Protests should burst onto suburban streets

It seemed to intentionally mock people who lost blood and freedom fighting against the grip of oppression.


By Robert Clinton, Opinion Editor

This week, hundreds of veterans and civilians are planning to make the trek from all corners of America to join Native Americans protesting the Dakota Access Pipeline in South Dakota after police and private security unleashed an offensive onslaught in their direction over the Thanksgiving holiday.

In freezing weather, activists stood their ground on a bridge near Standing Rock while police and private security peppered the protesters with rubber bullets and simultaneously doused them with high pressure water cannons.

The scene, captured on video by victims of the attack, was eerily reminiscent of the iconic images from the Edmund Pettus Bridge, where nonviolent protesters were viciously bludgeoned by citizens and police in front of a national television audience.

The event, better known as “Bloody Sunday,” saw battered civil rights marchers in Selma, Alabama define the American idea of what peaceful protest is supposed to look like.

That sentiment of standing in solidarity while remaining nonviolent has sometimes become a larger talking point than the injustices people protest against.

As #NODAPL protesters endure waves of attacks reminiscent of those seen in 1965 era Selma, media outlets continue to focus on more innocuous protests that make a mockery of what it means to peacefully protest in America.

To protest the election of Donald Trump, many liberals donned solidarity safety pins and joined hands — particularly in safe spaces.

Events like Hands Across Lake Merritt were supposed to signify a show of support for all of the people that Trump railed against.

These rallies, praised for their nonviolent participants, drew all of the media attention. It seemed to intentionally mock people who lost blood and freedom fighting against the grip of oppression in places like Standing Rock or Selma.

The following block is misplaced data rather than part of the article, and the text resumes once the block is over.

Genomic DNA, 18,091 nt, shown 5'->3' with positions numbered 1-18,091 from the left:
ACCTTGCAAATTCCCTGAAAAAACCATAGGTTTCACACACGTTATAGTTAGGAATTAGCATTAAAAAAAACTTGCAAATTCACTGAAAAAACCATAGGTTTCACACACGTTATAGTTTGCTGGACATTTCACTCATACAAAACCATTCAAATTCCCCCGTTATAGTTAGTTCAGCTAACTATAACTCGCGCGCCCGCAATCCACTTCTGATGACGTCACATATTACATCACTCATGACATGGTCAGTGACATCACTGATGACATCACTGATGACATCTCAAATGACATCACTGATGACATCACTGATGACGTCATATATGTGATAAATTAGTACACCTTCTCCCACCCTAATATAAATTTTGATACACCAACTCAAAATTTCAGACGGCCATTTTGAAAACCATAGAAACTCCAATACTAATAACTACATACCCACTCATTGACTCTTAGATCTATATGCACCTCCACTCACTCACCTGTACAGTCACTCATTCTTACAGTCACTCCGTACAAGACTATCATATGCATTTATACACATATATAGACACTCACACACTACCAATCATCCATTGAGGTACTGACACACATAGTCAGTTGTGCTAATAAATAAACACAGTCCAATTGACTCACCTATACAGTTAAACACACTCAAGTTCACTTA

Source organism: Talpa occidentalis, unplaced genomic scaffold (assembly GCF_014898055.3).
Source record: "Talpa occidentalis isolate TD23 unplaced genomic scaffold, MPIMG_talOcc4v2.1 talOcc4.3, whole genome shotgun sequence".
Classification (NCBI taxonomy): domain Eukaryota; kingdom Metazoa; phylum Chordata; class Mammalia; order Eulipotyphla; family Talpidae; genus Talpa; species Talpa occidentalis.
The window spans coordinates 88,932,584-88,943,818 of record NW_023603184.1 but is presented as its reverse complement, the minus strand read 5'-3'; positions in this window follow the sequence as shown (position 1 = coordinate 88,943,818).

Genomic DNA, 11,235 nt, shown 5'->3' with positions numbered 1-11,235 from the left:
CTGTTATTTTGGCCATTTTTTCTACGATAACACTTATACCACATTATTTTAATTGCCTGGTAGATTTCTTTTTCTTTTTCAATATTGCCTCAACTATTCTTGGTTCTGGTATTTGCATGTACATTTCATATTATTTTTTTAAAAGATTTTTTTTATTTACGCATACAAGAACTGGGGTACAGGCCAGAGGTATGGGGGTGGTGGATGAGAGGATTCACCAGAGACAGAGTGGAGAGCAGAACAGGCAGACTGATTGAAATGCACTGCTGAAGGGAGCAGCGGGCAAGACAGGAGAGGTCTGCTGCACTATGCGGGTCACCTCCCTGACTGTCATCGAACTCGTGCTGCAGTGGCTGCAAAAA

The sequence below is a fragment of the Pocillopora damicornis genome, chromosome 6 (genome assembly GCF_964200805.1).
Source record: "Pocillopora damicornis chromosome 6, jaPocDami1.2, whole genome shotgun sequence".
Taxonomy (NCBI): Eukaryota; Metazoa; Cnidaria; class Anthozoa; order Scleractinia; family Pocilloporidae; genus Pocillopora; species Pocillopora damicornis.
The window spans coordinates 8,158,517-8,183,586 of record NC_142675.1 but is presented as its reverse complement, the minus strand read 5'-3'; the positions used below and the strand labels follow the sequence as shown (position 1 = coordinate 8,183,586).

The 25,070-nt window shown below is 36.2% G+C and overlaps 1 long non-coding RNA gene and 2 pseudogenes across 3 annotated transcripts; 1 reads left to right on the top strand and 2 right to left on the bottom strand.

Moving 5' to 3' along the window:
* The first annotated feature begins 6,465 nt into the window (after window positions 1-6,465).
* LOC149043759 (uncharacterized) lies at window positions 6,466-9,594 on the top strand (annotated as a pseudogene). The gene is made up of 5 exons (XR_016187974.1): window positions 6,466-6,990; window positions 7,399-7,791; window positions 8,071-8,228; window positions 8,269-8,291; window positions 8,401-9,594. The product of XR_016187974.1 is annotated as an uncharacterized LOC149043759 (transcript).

These liberals pat themselves on the back for remaining nonviolent when they congregate in places where the threat level hovers somewhere near zero.

Marching to oppose a Trump presidency in Oakland or San Francisco is pointless. These junior activists’ time would be better served marching with their brethren in California’s District 10 in the Central Valley.

Manteca, Modesto and Tracy would all be viable options as cities to protest in after proving to be one of the reddest voting pockets in the state.

More recently, remaining nonviolent in the face of people who oppose what you stand for has returned to public view.

Last year, protests in Ferguson, Missouri and Baltimore, Maryland saw nonviolent marches devolve into demonstrations of police might.

Tear gas bellowed through working class neighborhoods. Armored vehicles blared orders for people to return to their houses.

These were their neighborhoods. They were already home.

When Dakota Access Pipeline construction crews dredged a swath of land that was designated as sacred, they weren’t labeled as violent. They desecrated land given to the Dakota people through one of many bad faith treaties, agreements that America consistently breaks.

In the face of dogs, bullets and the sacrilege of having their burial sites violated, they remained nonviolent.

Some day, a large contingent of suburban soccer moms will travel to Standing Rock, lay a flower at the base of the pipeline to stand united with the people who died in the struggle to protect water.

Robert Clinton is the opinion editor for The Advocate. Contact him at RClinton3 on Twitter